#truthbomb If your business unravels while you take one week away you have bigger issues in your business than your inability to take a vacation. I am currently a solopreneur and do not have anyone working inside my business. Therefore, when I go on vacation there is no one to cover me. Yet, I still take worry-free vacations multiple times per year and my business is just fine while I am away. Feel free to skip to the bottom if you want to start grabbing my tips for how to keep your business intact while you are away. Update: At the current moment, I have one team member who is able to provide some support in my absence. If you have the resources to hire a team member, I definitely recommend having at least one person who can support you in an ongoing capacity in your business.

My clients expect me to be available.

If this is the case you either a) need different clients OR b) need to create a new set of expectations for your clients AND c) need to set expectations with all new clients that you bring on.

Before I sign any agreements with my new clients, I shared a document with them outlining how I work. This includes my standard time off each year (all holidays, 3 days at Thanksgiving and a week or two between Christmas and New Year) as well as letting them know they can expect me to take another week or so of additional vacation at some point during the year. So, when I add my vacation to my client’s calendars (usually 1-2 months in advance) it isn’t a surprise to them.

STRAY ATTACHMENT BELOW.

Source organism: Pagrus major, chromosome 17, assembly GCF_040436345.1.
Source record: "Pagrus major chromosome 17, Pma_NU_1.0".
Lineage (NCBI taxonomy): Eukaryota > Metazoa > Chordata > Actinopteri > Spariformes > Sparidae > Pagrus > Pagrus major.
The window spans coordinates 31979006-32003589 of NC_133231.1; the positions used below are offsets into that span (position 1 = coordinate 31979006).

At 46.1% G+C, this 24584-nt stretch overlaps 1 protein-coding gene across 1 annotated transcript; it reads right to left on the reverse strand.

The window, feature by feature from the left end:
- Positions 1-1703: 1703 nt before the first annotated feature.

I am afraid of experiencing overwhelm when I return.

This is legit for both employee roles and entrepreneurial roles. For the most part, this just requires some pre-planning to set yourself up for success on the back-end of your trip. Block your calendar so that you don’t have any meetings scheduled on your first day back. Make sure your loose ends are tied up before you leave. When you open your inbox, immediately delete all of the emails that are not relevant and then skip to just reading the ones from your clients (all those emails from the lists you subscribe to can wait). Add the new work that came in to your project management tool or to do list. Allowing for a transition/catch-up day once you get back is super helpful. Oh…and don’t work longer hours to make-up for your week away, there is no greater way to lose the benefits of your time off than jumping back in at double time.

Now that we’ve addressed some common concerns, let’s get to the part about HOW to take that vacation you’ve been dreaming about. I’m going to provide you with a simple checklist for how to make this happen in your business, but THE KEY IS PLANNING. The better you plan the easier it will be to step away.